“Do you have any vanity issues?”

The owner at the bow shop took me by surprise. I was there because my daughter wants to hunt deer with a bow, and we needed to make a plan. Why this question?

“The draw weight on this bow is 70 pounds,” he explained, referring to the bow in front of me. “Most guys come in here saying they want it set at 70-pound draw weight, but they can’t draw it. Most guys come in here with no clue, quoting some snippet they’ve read on the Internet. I can tell in five minutes they know nothing.”

I freely admitted, “I know nothing. Treat me like an idiot.”

He was glad to oblige!

Sometimes it’s smart to admit you don’t know what you don’t know. In fact, most relationships and endeavors would be more successful if those involved approached them with “I don’t know” instead of “Here’s what I know.” Because too often what they think they know isn’t true or complete. They don’t know what they don’t know.

It’s true with a marriage. Too many husbands and wives expect their spouses just to know what they want or like or expect. But they don’t. You must tell your partner what you want from them instead of expecting them to figure it out on their own.

It’s true in business. Yes, your employees have job descriptions—often so exhaustive or technical they’re too much for them to think about every day. You don’t know what they may misunderstand or forget in those job descriptions. You don’t know where your definition of “common sense” is completely lost on them. You don’t know what they don’t know. And they don’t fully understand specifically what you expect. You have to tell them.


What They Don’t Know at Church

It’s true with preaching. I’ve quit assuming my audience knows any biblical story I use in a sermon. Last Sunday I retold the story of Adam and Eve, because I’m sure some of those listening didn’t know it till I explained it. More than once someone has left our services commenting on my sermon: “Wow, I never knew that story is in the Bible!”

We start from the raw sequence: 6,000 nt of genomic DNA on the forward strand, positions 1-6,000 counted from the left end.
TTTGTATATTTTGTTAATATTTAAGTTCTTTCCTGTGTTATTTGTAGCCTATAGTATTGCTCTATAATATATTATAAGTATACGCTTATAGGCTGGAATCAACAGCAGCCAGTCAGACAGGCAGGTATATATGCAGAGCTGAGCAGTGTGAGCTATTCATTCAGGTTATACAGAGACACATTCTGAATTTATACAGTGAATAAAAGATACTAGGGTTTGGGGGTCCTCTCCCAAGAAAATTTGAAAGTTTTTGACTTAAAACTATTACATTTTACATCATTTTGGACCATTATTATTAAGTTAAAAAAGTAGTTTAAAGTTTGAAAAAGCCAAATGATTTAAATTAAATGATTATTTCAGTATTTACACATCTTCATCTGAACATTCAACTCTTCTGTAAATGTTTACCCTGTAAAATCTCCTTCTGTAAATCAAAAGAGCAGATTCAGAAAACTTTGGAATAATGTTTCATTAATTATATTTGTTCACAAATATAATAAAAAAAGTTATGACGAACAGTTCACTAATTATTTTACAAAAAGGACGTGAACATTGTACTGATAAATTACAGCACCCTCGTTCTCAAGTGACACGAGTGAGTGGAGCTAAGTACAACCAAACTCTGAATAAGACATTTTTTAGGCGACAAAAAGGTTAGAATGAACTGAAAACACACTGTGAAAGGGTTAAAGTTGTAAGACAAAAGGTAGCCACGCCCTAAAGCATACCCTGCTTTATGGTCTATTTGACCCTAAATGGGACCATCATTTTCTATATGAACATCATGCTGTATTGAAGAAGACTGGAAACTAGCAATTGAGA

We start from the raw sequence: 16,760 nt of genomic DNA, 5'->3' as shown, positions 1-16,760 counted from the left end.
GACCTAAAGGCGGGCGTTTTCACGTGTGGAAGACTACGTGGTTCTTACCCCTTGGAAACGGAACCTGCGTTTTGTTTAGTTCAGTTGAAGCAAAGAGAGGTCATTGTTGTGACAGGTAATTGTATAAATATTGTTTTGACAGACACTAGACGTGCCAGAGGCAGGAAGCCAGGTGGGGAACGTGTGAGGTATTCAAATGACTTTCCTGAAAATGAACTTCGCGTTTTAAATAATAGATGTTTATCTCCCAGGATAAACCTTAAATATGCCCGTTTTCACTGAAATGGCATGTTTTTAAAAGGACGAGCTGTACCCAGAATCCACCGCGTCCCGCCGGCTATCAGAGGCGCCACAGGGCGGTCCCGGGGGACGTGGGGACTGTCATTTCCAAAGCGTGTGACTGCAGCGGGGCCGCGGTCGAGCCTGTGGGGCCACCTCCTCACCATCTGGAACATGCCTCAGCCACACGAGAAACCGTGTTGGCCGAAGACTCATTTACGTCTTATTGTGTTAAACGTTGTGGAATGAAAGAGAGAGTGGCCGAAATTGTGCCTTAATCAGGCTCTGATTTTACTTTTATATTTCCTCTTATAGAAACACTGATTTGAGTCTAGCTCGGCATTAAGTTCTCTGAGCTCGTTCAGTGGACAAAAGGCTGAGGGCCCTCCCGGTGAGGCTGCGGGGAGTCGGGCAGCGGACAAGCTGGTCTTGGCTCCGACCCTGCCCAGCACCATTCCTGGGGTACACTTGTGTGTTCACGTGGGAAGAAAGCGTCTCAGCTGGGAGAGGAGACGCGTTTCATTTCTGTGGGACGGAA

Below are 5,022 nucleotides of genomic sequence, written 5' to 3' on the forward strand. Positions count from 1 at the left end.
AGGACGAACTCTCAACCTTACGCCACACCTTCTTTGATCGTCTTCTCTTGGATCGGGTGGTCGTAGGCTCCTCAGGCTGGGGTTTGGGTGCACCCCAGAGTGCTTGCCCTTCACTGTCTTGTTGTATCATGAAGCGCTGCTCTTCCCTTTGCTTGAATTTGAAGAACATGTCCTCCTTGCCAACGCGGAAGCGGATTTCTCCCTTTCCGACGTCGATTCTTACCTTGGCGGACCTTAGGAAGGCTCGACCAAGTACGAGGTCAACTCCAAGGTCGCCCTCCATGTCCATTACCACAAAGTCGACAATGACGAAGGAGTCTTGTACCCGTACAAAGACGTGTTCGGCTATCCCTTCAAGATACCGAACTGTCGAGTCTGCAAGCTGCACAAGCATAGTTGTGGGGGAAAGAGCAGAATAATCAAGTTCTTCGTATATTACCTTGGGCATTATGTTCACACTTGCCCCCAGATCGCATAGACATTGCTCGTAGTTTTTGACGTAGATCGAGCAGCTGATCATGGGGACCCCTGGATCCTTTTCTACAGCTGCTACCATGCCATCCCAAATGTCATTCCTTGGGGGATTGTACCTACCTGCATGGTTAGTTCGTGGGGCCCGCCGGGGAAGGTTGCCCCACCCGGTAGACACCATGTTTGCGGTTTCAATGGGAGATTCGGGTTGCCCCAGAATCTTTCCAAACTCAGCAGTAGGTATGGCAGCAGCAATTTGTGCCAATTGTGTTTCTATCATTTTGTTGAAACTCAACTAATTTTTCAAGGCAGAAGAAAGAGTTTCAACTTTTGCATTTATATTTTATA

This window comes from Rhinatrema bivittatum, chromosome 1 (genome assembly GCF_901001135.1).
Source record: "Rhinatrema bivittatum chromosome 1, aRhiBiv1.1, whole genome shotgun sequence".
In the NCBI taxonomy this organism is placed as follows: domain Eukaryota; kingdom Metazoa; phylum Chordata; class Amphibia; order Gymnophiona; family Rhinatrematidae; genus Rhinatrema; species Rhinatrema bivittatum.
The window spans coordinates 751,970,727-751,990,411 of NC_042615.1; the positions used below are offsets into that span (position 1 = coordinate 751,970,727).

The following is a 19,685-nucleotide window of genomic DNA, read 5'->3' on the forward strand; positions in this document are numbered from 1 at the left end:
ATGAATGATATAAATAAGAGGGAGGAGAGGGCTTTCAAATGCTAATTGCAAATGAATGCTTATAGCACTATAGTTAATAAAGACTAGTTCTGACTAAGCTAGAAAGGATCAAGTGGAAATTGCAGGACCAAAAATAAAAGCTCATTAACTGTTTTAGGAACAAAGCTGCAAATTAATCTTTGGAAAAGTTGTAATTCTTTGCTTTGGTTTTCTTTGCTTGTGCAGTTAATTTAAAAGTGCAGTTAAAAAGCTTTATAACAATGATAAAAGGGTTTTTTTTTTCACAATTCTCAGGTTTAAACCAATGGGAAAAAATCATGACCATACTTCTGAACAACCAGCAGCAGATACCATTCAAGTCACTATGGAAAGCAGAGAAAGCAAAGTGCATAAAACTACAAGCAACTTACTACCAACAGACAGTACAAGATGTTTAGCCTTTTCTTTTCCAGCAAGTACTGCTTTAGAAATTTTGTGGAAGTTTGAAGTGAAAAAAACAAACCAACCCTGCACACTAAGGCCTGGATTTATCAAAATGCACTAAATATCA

It’s true with leadership. Too often preachers stew in frustration because their elders don’t understand the mission of the church, the laws about ministerial pay, the difference between the church and a corporation or a democracy, or any one of a dozen other potentially contentious topics. But such elders don’t know what they don’t know! We need to tell them.

I sat with our elders not long ago and suggested five things I need them to know and do:

1. To champion the mission of our congregation.

2. To lead the church in prayer.

3. To support the lead pastor.

4. To model serving and giving.

5. To commit to growing themselves.

They were delighted to see the list. “We didn’t know this is what you need from us,” more than one said.  I’ll devote a whole blog post to this list sometime later, but for today, the point is, “How could I expect these guys to know my heart for them if I didn’t tell them?” They didn’t know what they didn’t know.


What I May Not Know at Church

And here’s the last point I need to remember. Like everybody else, I don’t know what I don’t know. My children’s minister and youth minister and worship minister and facilities coordinator all have knowledge about our ministry that I don’t. And members of our church have knowledge about many of our tasks that’s missing among any of us on staff. We don’t know what we don’t know. We need to ask. We need to listen.

More often than we realize, the best way to approach ministry (or bow hunting, or just about any task or relationship) is to have the humility to say, “Treat me like an idiot.” It’s a great way to know what you don’t know.

Trevor DeVageComment